Tag Archives: Palestinians

Unfriending the Cousins

I “unfriend[ed]” my Arab Facebook friends, this week.

I had met all half-dozen of them on my half-Jewish, half-Arab tour guides course (which I could not complete). But despite sitting with “the lads” – all Arab, more fun than the nerdy new immigrants – at the back of the coach on every field trip, we have not, other than on Facebook, stayed in touch. And I have become increasingly self-conscious that some of my more un-PC “status updates” might, perhaps, offend their sensibilities. Following the abduction of the three Jewish teenagers in Gush Etzion, a fortnight ago, I felt that being able to be myself, even in a medium as ‘trivial’ as Facebook, was more important than perpetuating these ostensibly futile ‘friendships’.

And the “unfriend[ing]” was also, I think, a gesture. A statement. To myself even. A result, after a decade and a half of life here, of having become totally disillusioned with our Biblical cousins.

No one should have been surprised, however, by the news from the Gush. Following the ‘success’ of the Gilad Shalit kidnapping, it was clear that Hamas would attempt others (see Why Gilad must not be freed “at any price”). Our (continuing) mistake is to judge the Arabs by our own western values (which tell us, in this case, that abducting teenagers is just plain wrong). And we should not be surprised, either, at images of ordinary Palestinians delighting in their ‘victory’. Because to them, that is what it is. And this is a war.

I don’t believe I am a racist. I take as I find. I still go out of my way to find work for Kamel and Rayed, the East Jerusalem Arabs who renovated my apartment, because I like and appreciate them (certainly a great deal more than their dodgy Persian then boss, who, I found out much later, had diddled almost all of my suppliers). And I am in favour, in principle at least, of a “two-state solution”.

But make no mistake: none but an inconsequential number of Palestinians recognise any Jewish claim to this land. They want us out of here. And they won’t rest until we are. The sooner we accept that reality, the safer we will be. And I feel sure that Bibi, oft criticised for political inertia, merely realises that the current state of affairs – total impasse, but (with the Security Wall) without the terror we once knew – is, with neighbours like ours, the best that we can hope for.

On a shiva visit last week, I struck up a conversation with Itamar Marcus, the Director of Palestinian Media Watch, a non-partisan organisation which studies Palestinian society through the monitoring of its media and schoolbooks. Having this piece already in mind, I enquired as to whether there might nonetheless be some potential “partners for peace” on the other side. Marcus’s knowing smile said it all. “Put it this way,” he said, “that is the shortest chapter in our book.”

And joking with a Jewish contractor in my Tel Aviv apartment, last week, that we should lock his Arab worker inside until the teenagers are freed, he replied “The problem is no one there would even care!” And that about summed up the difference between our peoples. The individual is paramount to Jews. The Arabs, on the other hand, use their own children as weapons and shields. We are in a seemingly permanent state of war against a cruel and primitive enemy, a fact now recognised and admitted by increasing numbers on the Israeli Left (aside, of course, from the Anshel Pfeffers of this world – see his latest sell-out here – a conceited so and so no less opportunist or extreme than those he decries on the Right, and yet another reason why I will never resubscribe to Haaretz).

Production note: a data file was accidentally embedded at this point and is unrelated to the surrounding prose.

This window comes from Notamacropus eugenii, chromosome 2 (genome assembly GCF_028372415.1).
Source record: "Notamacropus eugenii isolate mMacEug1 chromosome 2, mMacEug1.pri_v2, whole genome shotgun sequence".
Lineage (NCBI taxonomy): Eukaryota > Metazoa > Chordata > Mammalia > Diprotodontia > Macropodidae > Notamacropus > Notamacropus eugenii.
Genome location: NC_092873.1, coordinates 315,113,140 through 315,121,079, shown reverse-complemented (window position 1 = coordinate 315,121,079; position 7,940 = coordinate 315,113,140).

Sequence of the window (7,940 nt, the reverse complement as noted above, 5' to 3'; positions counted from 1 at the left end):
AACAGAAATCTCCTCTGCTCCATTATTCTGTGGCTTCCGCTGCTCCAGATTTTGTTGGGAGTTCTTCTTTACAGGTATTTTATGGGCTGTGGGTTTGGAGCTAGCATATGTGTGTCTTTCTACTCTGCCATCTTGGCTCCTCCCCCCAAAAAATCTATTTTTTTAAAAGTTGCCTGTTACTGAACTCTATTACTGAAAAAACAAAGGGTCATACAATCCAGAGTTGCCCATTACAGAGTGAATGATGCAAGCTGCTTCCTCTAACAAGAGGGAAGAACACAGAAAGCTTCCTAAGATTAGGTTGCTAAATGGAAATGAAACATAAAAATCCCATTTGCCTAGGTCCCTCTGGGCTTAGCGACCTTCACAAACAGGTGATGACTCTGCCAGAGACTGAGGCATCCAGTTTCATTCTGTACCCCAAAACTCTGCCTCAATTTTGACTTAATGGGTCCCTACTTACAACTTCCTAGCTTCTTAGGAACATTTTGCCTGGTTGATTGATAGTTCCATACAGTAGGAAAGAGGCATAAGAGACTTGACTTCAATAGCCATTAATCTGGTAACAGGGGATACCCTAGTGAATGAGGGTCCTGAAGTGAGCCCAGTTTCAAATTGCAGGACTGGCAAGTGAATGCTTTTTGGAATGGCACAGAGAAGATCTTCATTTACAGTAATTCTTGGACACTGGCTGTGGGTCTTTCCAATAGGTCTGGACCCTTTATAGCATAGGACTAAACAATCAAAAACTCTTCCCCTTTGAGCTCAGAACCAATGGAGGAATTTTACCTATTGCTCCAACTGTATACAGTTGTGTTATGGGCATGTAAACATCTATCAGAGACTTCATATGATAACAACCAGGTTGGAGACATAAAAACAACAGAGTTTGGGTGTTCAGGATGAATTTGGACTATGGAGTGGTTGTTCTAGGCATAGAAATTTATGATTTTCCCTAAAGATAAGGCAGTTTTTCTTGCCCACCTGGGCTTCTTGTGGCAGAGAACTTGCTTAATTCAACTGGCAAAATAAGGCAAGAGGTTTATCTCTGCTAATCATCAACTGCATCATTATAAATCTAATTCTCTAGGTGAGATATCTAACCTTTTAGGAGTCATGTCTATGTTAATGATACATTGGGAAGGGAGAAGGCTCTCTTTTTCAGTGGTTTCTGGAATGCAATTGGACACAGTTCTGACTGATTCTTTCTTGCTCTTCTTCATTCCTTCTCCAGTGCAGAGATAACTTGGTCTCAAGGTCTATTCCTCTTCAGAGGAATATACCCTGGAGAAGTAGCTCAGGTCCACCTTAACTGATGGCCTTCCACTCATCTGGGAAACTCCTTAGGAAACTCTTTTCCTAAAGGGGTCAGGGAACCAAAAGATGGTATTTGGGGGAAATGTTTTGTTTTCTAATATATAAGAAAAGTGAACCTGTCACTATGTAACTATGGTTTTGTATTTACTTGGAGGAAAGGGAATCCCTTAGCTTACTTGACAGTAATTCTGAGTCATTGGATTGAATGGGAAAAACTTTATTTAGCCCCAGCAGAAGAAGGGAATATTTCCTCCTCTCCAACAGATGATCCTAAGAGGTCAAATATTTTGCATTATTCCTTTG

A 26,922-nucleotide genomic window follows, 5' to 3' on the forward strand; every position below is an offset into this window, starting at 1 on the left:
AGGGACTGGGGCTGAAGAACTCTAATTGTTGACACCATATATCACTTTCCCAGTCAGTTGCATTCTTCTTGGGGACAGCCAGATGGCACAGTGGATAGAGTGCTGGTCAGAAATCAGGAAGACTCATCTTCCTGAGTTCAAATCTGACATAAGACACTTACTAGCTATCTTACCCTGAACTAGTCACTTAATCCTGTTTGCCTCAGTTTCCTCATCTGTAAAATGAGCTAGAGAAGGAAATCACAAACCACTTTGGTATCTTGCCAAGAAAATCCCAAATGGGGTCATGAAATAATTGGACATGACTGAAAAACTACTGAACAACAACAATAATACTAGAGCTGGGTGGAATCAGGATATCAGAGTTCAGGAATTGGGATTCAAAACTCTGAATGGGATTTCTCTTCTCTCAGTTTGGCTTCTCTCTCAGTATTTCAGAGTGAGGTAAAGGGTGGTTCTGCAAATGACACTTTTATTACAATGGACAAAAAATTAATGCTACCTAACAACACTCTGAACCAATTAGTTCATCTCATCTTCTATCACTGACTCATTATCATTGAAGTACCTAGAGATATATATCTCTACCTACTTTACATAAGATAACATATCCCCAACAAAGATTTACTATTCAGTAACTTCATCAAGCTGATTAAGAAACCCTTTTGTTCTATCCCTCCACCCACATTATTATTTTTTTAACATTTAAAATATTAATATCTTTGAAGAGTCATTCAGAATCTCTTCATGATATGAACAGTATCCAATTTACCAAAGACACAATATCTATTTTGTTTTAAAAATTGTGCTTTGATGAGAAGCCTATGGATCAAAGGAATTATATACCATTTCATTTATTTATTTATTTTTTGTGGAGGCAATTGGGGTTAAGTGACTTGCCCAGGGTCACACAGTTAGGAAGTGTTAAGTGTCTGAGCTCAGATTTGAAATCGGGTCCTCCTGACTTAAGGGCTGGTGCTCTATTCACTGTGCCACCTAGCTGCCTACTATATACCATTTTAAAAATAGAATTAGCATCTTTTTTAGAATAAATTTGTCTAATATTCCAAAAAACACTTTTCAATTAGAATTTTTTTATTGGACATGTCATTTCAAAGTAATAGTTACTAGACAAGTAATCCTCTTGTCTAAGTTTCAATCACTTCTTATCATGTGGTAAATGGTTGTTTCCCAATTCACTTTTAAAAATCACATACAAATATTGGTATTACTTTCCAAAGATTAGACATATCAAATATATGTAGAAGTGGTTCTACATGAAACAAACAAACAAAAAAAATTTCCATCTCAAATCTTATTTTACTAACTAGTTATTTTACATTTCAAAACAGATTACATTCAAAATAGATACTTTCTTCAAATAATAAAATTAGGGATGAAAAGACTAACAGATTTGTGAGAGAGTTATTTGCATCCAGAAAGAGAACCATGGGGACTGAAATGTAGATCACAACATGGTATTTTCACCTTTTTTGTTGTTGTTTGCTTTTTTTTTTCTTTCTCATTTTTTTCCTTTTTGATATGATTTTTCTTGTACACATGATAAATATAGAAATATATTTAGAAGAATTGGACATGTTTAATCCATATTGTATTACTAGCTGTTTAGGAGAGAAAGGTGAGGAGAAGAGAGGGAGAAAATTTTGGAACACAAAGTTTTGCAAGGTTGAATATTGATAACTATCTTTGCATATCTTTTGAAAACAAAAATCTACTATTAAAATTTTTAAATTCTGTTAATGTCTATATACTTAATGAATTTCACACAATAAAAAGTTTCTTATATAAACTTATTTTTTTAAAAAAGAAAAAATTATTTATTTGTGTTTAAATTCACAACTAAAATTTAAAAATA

Not many aspects of the Bible “talk” to me, but references to “Good” peoples and “Evil” peoples – which, as a schoolboy, always struck me as Osher Baddiel nonsense – have, in recent years, at least in the collective sense, taken on a certain resonance.

As for my former Facebook friends, I was sorry to hear (I am still on the course e-mail list) that some of them were said to have behaved inappropriately during a recent visit to Yad Vashem . . . though, again, if true, it didn’t really surprise me: even the concept of mutual respect, never mind peace, now seems a pipe dream. There is, perhaps, just too much history.

Shabbat shalom in the meantime . . . and God bless our boys.

Abducted Teenagers

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You see what happens, Hamas . . .

“Don’t be silly,” I reassure Itzik, as we sip on our sachlabs on Rothschild, early last Thursday evening. “Nothing will happen in Tel Aviv.”

It might as well be the cue for the siren.

There are a surreal couple of seconds, during which the occupants of adjacent tables exchange puzzled, yet pregnant, glances: “Is it . . . ? What now . . . ?”

I jump up, as if stabbed with a shot of adrenaline. The dogs bark. We dart inside the café, my spanking new Galaxy S II abandoned alongside the sachlab. Clive Dunn has only been gone a week, and I have already forgotten his famous advice (though discovering that it is true, no one “like[s] it up ’em”). It is the first time I have experienced a siren not marking the commencement of Shabbat or a Holocaust/Remembrance Day.

We all huddle together at the rear of the café. A 60-something female hears my accent and, as if encouraging a boy to consummate his transition to manhood, asks me if it is my “first time”. I nod sheepishly. She imparts advice that I am in no state to listen to.

A distant boom. Perhaps two. And, within half an hour, I am home, packed, and on Highway 1 . . . on my way to the capital. I am ‘caught’ by my neighbours in the act of attempting to wheel my bag quietly out of the building. “I am not escaping,” I protest. “I have a fortieth birthday party in Jerusalem!” And it is true. But I don’t expect them to believe me. And I don’t think they do.